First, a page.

Fires over two cubic meters require a permit from the District of Houston before proceeding. (Houston Today file photo)

Fires over two cubic meters require a permit from the District of Houston before proceeding. (Houston Today file photo)

Dry conditions warrant fire safety

It may only be April, but with arid conditions already in the forecast, it is important to start thinking about fire safety early. Though all the fire safety tips from the B.C. government are posted online, there are some points that are particularly worth mentioning if you are thinking about burning debris from cleaning the lawn or simply lighting a campfire. When considering lighting a fire always ask yourself these three questions: is it necessary, is it safe, and is it legal?

Fire Chief and Emergency Coordinator, Jim Daigneault said, “We have not had any grass fires yet this year but it is still early, in past years we usually get at least two calls for people burning [grass] and it gets away from them”

Fire safety begins with avoiding all unnecessary burning and keeping any burning to a minimum. To avoid lighting unnecessary fires consider composting leaves or any other biomass that would otherwise be burned. If composting is not a suitable solution, considering contacting a local recycling or tree trimming company to remove the debris.

If you must burn, doing so in a controlled and safe manner is extremely important. It is necessary to make sure that your material is dry and burns quickly, as a quick burning fire is easier to control and produces less air pollution. It is advisable that any material should be dried for up to six months before being burned to ensure that it burns completely and in a short timeframe.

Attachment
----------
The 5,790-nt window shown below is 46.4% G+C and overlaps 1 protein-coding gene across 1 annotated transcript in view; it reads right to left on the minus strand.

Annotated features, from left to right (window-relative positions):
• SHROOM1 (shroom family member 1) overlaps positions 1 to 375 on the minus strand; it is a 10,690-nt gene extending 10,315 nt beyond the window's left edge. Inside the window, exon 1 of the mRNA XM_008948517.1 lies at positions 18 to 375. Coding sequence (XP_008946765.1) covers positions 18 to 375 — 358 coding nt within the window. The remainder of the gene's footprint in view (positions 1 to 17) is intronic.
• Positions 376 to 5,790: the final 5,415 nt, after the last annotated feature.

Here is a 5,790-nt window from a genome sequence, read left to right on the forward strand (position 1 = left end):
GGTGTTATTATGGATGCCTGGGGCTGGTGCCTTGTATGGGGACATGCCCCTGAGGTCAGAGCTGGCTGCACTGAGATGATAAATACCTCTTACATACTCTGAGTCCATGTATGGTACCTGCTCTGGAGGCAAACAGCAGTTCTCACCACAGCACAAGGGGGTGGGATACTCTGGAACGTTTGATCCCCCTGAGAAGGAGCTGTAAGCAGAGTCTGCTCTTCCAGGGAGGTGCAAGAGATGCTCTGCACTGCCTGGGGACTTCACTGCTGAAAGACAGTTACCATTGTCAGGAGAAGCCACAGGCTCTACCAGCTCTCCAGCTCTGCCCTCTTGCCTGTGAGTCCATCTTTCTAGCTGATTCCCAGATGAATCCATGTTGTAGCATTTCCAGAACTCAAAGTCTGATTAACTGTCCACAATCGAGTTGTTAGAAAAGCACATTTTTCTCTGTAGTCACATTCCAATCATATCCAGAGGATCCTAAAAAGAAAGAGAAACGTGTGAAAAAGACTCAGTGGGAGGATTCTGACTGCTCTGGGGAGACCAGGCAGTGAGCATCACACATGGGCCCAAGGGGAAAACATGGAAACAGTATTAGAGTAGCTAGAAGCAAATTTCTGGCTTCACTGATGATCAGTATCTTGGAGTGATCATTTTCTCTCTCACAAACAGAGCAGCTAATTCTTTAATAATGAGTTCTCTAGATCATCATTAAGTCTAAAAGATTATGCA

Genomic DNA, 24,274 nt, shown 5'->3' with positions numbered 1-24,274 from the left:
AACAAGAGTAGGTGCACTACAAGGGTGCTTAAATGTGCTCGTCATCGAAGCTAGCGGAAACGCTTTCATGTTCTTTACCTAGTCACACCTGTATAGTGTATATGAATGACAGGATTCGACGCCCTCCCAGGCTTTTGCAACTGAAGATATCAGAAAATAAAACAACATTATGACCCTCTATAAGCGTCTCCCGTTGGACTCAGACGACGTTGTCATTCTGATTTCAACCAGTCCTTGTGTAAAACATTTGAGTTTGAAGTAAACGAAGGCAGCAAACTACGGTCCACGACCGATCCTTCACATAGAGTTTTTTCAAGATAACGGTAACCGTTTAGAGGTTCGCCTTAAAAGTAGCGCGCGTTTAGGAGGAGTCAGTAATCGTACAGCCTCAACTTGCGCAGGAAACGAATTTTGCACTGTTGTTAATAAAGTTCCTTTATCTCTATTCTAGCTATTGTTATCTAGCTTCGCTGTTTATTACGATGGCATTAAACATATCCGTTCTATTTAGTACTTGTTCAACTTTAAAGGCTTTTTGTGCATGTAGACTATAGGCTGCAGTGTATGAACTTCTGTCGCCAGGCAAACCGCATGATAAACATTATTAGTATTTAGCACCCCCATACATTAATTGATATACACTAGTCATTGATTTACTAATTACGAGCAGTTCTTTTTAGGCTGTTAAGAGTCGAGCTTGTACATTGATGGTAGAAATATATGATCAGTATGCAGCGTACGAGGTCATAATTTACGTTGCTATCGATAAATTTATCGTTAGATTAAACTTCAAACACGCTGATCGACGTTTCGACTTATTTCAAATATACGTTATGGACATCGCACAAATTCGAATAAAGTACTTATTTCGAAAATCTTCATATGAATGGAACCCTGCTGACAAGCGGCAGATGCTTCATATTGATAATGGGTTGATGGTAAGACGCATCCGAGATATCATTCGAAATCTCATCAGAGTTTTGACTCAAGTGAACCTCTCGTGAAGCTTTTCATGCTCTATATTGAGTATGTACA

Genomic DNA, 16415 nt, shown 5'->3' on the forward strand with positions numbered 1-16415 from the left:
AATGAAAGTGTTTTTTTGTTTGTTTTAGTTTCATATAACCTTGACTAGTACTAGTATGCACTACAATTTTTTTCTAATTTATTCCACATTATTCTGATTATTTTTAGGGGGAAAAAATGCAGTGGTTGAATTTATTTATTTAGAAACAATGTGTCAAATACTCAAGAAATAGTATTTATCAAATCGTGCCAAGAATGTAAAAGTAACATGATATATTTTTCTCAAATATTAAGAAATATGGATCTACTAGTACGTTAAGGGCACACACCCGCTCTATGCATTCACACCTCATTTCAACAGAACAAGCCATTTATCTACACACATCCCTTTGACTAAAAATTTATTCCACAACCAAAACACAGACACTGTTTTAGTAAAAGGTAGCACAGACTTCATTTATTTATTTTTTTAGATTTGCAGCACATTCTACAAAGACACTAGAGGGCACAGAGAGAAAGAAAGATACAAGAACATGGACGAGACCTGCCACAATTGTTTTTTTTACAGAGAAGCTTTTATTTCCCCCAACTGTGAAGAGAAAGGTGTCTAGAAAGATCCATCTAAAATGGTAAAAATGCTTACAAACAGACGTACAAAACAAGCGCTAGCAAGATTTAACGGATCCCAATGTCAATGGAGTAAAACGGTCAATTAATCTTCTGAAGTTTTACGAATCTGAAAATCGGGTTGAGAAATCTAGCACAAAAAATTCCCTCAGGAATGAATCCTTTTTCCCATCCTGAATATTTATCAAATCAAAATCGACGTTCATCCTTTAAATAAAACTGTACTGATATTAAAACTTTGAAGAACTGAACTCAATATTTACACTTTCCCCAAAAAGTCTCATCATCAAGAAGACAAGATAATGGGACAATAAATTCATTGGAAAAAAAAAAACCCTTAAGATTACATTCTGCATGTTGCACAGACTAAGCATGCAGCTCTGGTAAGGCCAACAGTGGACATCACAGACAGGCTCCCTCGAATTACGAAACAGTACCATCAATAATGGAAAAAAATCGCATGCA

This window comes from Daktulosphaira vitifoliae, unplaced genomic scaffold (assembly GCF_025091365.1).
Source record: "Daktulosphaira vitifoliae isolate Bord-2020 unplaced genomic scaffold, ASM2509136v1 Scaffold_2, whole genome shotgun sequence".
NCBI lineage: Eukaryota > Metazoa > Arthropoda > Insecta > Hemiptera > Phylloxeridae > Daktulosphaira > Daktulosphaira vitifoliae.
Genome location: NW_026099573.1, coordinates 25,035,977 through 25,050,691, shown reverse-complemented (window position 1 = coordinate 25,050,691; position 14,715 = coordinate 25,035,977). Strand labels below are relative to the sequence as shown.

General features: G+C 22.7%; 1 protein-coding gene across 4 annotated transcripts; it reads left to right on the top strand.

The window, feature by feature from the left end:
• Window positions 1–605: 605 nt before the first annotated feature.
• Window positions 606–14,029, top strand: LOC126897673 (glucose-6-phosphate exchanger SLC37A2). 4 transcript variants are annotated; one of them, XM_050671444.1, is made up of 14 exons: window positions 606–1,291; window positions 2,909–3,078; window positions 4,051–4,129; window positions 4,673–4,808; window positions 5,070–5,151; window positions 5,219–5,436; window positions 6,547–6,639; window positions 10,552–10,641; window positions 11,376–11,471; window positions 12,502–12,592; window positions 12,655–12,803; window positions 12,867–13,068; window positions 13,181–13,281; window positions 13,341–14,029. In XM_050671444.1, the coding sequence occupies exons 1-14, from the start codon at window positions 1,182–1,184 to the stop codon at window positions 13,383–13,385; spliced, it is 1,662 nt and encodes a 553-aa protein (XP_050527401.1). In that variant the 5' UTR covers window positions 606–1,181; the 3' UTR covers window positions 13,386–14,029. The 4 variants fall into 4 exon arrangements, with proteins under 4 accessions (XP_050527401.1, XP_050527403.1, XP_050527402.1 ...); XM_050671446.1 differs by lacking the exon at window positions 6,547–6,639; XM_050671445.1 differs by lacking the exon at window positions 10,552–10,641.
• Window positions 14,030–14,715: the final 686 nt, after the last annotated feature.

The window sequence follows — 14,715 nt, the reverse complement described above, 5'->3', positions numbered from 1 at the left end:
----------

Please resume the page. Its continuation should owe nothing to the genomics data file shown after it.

Finally, always consider any legal restrictions that might affect your planned burn. Always staying aware of the current fire danger rating is extremely important once the snow is off the ground, as the risk of wildfires is likely to be high this year. In addition to following any local bylaws, keep in mind any fires over two cubic meters require a permit from the District of Houston before proceeding.

All of these things are essential, but so is being familiar with fire safety. Burning in high winds, in close proximity to structures, or even using ignition sources such as gasoline are all dangerous and worth avoiding.

For any additional information on fire safety and bylaws please visit www.gov.bc.ca for more details.